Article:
Rising costs are threatening to scuttle Meridian Energy’s West Wind power project near Wellington.
The estimated cost of building the wind farm is now $500 million, $120 million more than just two years ago, because of higher steel, transport and construction costs.
Meridian chief executive Keith Turner says this has made the project at Makara – considered “the best wind site in the world” – marginally viable.
The plan to build a 70-turbine wind farm has drawn protests, including from residents of the seaside community, some of whom would be living less than a kilometre from the turbines.
Dr Turner said it was a “travesty” that a very good project two or three years ago was now marginal.
“If the exchange rate were to dive, we may well not be able to make it work.”
The project could provide power for 110,000 homes.
Its axing would deal a blow to Government plans to draw as much new generation as possible from wind and other renewable sources.
Hundreds of construction jobs would also not eventuate.
State-owned Meridian has spent about $10 million to get a consent, though the project is still being considered by the Environment Court.
After the court asked Meridian to undertake extra “mediation” with objectors, the company had “adjusted the project as far as possible to meet concerns of other appellants”, Dr Turner said.
That work has gone back to the court, and a decision is expected late next month or in early May.
During earlier resource consent hearings, Meridian had said the project was “indivisible” and the number of turbines could not simply be reduced.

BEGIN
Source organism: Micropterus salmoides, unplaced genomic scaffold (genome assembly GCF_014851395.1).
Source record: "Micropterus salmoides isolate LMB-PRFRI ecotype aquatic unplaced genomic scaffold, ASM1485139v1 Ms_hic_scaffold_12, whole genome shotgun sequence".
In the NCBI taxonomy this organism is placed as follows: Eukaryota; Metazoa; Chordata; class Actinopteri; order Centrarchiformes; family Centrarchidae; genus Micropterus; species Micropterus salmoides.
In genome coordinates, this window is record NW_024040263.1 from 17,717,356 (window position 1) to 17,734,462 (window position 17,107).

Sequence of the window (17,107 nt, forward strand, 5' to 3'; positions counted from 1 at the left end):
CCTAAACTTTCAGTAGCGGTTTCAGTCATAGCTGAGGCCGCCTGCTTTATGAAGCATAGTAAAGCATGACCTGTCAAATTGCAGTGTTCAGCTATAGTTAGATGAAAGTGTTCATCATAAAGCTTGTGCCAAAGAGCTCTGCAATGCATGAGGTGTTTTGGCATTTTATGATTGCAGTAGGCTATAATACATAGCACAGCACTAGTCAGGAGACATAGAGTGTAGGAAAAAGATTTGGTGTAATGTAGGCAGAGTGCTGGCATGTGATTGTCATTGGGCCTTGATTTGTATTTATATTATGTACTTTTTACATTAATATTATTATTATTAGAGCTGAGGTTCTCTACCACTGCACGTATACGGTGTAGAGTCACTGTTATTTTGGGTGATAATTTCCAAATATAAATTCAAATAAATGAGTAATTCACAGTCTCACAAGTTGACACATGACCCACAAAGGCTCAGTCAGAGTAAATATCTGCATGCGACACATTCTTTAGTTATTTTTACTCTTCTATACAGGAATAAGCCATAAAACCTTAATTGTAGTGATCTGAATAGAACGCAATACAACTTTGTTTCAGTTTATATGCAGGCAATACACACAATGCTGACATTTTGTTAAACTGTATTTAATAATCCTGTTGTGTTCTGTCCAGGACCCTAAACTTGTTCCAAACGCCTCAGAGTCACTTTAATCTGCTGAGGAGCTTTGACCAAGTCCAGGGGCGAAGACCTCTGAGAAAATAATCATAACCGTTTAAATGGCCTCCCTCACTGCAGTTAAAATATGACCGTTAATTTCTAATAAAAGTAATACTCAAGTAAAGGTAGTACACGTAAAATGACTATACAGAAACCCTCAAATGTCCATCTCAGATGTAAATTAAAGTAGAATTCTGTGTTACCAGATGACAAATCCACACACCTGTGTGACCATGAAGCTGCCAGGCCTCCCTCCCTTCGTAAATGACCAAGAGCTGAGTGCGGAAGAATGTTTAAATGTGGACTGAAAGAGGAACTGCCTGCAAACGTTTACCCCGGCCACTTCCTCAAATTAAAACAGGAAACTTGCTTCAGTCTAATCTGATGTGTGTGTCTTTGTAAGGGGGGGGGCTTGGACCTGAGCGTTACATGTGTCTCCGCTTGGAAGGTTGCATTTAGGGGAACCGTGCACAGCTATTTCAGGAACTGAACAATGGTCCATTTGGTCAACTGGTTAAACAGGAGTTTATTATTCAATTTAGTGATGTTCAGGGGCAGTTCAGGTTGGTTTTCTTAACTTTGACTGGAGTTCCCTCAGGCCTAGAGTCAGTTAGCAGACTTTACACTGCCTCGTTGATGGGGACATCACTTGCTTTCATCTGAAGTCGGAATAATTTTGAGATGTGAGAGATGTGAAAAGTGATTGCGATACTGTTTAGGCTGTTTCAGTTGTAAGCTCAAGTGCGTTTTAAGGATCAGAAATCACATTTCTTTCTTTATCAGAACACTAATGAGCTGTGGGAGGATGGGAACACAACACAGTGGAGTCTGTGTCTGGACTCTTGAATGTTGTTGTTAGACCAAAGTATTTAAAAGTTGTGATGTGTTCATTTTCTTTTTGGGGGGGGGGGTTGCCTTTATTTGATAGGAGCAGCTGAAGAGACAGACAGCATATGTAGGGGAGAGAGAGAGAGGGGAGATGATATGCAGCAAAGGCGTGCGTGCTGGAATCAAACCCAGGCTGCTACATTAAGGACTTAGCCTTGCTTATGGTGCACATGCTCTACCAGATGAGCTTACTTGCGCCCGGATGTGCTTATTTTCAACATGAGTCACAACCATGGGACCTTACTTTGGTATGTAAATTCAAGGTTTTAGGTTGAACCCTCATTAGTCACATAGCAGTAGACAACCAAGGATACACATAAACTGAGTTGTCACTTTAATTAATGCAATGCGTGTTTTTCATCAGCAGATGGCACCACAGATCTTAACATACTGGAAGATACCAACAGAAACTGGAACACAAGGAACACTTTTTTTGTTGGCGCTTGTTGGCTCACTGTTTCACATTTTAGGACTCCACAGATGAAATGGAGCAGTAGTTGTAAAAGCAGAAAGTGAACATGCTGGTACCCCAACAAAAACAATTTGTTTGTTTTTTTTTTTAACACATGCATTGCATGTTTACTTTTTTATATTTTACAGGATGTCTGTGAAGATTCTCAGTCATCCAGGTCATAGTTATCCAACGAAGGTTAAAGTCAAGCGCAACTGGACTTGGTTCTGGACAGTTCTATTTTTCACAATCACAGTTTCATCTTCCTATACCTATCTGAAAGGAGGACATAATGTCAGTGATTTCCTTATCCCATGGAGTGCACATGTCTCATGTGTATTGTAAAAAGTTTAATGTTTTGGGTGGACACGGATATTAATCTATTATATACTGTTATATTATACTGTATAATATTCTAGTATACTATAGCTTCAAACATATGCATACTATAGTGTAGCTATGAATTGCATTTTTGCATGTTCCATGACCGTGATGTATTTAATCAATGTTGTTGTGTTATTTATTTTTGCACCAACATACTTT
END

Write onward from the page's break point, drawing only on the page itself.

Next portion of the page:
The company would not say how the project had been altered to address concerns.
Other sources said the court had asked for 16 turbines to be moved, implying 54 would be approved. The turbines may also be 110 metres high, rather than the original 125m.
Sources said it was doubtful Meridian could move or omit many turbines without significantly reducing the project’s commercial viability.
If the court demanded that, it had “the potential to scuttle the whole thing”, a Wellington source said yesterday.
Despite rising costs for turbines, Dr Turner said that he expected to announce plans this year for three more wind farms and one hydro power plant. Consent would be sought this year, but he would not say where the projects were. “We have advanced plans for a number of sites.”
In December, the Government made public a draft energy strategy that said ideally all new power generation should be from renewable sources such as wind power, geothermal and hydro power.
If higher costs make wind power projects uneconomic, the alternatives are geothermal plants or gas-fired power stations – which would add to greenhouse gas emissions.
Contact Energy has announced plans to build two geothermal stations worth$1 billion in coming years.
Wind Energy Association chief executive Fraser Clark said international figures indicated turbine prices had risen by about 20 per cent in the past year, because of rising demand in a “seller’s market”.
But the rise was not so dramatic that it would “push wind out of the picture”.
Operators with a serious long-term view on wind would carry on.
By James Weir
The Dominion Post
29 March 2007
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